If there is one thing that the 1971 San Francisco Bay oil spill taught us, it was that there was so much we needed to learn. In spite of the valiant efforts of volunteers and animal caretakers, the numbers were grim; out of roughly 7,000 birds collected from the oil-soaked water and beaches, only about
The year was 1971. A gallon of gas cost 40 cents. Nixon was president. The civil right’s movement from the previous decade galvanized as the spirit of activism was on the rise. Two years on from the summer of love, men’s and women’s hair was long. Bell bottom jeans were in vogue. And the Vietnam
Join us on Thursday, January 14th at 5:30 PM (PST) for a special interactive online hang out with our Executive Director, JD Bergeron.
Thanks to all the voters who selected the Black-crowned-Night-Heron as International Bird Rescue’s 2020 Bird Patient of the Year.
Pelicans have come into care with severe slashes to their pouches. We suspect foul play. The New York Times is covering the story.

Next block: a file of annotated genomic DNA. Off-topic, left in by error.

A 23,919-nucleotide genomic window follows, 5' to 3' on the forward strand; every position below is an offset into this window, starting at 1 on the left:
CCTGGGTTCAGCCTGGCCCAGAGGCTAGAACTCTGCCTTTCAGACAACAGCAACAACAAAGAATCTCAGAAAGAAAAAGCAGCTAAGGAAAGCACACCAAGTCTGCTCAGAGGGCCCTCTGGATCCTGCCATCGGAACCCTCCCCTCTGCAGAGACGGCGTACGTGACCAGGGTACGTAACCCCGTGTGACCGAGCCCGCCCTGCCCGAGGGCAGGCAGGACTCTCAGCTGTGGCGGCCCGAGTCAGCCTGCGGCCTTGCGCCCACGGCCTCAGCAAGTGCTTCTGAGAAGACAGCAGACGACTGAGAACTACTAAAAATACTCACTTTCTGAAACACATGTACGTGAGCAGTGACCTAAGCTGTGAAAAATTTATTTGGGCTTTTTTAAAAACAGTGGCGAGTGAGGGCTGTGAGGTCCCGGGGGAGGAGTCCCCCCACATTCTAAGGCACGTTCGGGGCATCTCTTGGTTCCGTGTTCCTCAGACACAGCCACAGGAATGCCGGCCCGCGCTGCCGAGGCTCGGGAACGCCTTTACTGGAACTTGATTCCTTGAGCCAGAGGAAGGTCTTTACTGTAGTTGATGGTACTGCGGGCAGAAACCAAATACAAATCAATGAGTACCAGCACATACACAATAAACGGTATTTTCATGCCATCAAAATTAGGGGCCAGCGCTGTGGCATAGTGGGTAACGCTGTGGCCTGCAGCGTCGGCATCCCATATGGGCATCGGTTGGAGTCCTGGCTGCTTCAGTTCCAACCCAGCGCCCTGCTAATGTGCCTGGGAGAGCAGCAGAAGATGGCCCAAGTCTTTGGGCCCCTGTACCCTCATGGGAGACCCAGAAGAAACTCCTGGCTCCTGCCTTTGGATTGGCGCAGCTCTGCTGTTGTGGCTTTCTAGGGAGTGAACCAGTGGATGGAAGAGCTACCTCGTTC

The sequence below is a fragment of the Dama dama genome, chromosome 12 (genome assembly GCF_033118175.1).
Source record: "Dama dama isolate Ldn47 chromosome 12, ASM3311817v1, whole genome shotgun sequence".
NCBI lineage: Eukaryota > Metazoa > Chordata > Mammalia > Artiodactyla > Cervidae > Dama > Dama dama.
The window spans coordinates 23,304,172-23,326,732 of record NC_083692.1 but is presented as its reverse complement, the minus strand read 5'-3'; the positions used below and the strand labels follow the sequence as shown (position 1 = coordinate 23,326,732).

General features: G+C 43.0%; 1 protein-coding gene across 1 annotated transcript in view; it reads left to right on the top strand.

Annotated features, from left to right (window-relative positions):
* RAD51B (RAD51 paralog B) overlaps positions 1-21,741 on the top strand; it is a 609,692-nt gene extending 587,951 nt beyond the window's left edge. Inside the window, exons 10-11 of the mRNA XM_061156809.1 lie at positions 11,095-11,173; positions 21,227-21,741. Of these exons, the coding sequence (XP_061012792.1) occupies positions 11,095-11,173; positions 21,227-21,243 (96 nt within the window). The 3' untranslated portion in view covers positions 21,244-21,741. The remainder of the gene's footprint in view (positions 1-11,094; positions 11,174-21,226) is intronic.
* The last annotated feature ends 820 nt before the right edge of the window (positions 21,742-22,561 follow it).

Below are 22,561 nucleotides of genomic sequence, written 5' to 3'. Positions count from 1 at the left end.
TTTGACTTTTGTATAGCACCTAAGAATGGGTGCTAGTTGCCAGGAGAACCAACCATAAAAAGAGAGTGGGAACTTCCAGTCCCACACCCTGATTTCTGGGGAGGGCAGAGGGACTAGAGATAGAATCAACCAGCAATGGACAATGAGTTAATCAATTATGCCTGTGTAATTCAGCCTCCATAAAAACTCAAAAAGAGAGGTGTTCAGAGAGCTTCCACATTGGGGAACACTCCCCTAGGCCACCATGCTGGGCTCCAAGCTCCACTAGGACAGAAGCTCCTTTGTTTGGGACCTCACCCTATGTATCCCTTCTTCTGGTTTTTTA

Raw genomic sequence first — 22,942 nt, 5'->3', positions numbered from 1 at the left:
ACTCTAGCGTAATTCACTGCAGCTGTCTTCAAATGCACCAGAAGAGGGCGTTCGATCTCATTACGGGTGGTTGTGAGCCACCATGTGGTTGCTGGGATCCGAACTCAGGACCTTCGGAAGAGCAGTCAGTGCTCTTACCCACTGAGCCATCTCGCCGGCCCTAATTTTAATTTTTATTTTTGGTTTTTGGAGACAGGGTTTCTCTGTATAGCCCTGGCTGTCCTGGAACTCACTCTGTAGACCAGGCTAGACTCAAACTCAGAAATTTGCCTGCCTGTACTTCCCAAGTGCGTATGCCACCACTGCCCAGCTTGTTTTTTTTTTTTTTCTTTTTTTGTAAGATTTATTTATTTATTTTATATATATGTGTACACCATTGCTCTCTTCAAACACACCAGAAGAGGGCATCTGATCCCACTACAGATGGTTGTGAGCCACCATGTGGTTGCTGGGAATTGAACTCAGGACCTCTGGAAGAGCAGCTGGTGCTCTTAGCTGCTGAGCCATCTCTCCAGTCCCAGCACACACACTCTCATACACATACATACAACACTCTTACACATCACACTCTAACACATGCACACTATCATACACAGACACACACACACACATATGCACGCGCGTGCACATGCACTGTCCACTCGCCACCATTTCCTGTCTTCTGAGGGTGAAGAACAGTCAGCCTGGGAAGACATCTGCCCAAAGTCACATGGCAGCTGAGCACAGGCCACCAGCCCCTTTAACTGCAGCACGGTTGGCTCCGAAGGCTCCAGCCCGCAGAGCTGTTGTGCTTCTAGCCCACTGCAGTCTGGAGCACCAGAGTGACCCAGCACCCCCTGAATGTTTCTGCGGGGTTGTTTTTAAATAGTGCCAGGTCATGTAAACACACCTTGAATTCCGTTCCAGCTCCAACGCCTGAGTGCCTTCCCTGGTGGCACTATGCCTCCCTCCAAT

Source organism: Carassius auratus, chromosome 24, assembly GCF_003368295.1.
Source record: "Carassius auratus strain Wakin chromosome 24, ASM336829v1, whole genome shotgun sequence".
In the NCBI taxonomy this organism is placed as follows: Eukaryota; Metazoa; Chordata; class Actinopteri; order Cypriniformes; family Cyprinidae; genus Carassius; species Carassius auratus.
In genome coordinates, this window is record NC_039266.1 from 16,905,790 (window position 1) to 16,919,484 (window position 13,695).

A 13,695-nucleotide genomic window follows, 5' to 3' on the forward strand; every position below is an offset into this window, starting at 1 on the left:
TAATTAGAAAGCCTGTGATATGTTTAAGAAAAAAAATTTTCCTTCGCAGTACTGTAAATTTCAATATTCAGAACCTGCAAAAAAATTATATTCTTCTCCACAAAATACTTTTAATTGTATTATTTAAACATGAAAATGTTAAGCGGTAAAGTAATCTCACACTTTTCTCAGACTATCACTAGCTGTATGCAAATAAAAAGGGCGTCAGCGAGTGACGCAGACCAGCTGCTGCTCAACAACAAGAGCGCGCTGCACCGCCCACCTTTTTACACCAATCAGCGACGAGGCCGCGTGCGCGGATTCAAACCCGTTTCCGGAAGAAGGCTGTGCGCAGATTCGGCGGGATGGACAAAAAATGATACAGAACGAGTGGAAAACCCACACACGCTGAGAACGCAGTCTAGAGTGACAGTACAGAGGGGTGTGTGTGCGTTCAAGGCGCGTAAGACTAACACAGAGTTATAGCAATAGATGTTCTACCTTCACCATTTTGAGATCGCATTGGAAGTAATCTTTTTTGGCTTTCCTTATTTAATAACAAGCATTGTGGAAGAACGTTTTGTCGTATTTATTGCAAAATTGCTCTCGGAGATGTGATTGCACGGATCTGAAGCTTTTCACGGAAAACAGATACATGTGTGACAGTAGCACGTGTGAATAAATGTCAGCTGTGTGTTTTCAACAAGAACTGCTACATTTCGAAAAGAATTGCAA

Because of this year’s CARES Act, the IRS is allowing greater deductions from your tax bill.
Your donation goes twice as far! Give the gift of second chances on Tuesday, December 1st.
After 103 days in care, we are ecstatic to report that we released a very special patient this past week.
A Green-winged Teal is alive and in care because of the heroic efforts of two family members in Mendocino County.
Our latest featured photographer is Vivek Khanzodé from Northern California. His interest in birds and nature blossomed after a trip to Costa Rica in 2009. The Resplendent Quetzal mesmerized him, and since then he has been traveling in the U.S. and the neotropics in Central and South America annually on nature themed vacations to capture
This young Double-crested Cormorant is undoubtedly the Bird Rescue patient with the best Halloween scream. Instead of candy, he’s actually hoping to get a big delicious fish to eat, and he won’t stop screaming until he gets one. Caring for these baby birds gets our team in the Halloween spirit as they have to
A Brandt’s Cormorant came to us last week after ingesting a fish hook and having two others lodged in its mouth. The two in its mouth were removed by our colleagues at Native Animal Rescue in Santa Cruz, but the hook that had been swallowed was a potential serious problem that may have needed surgery;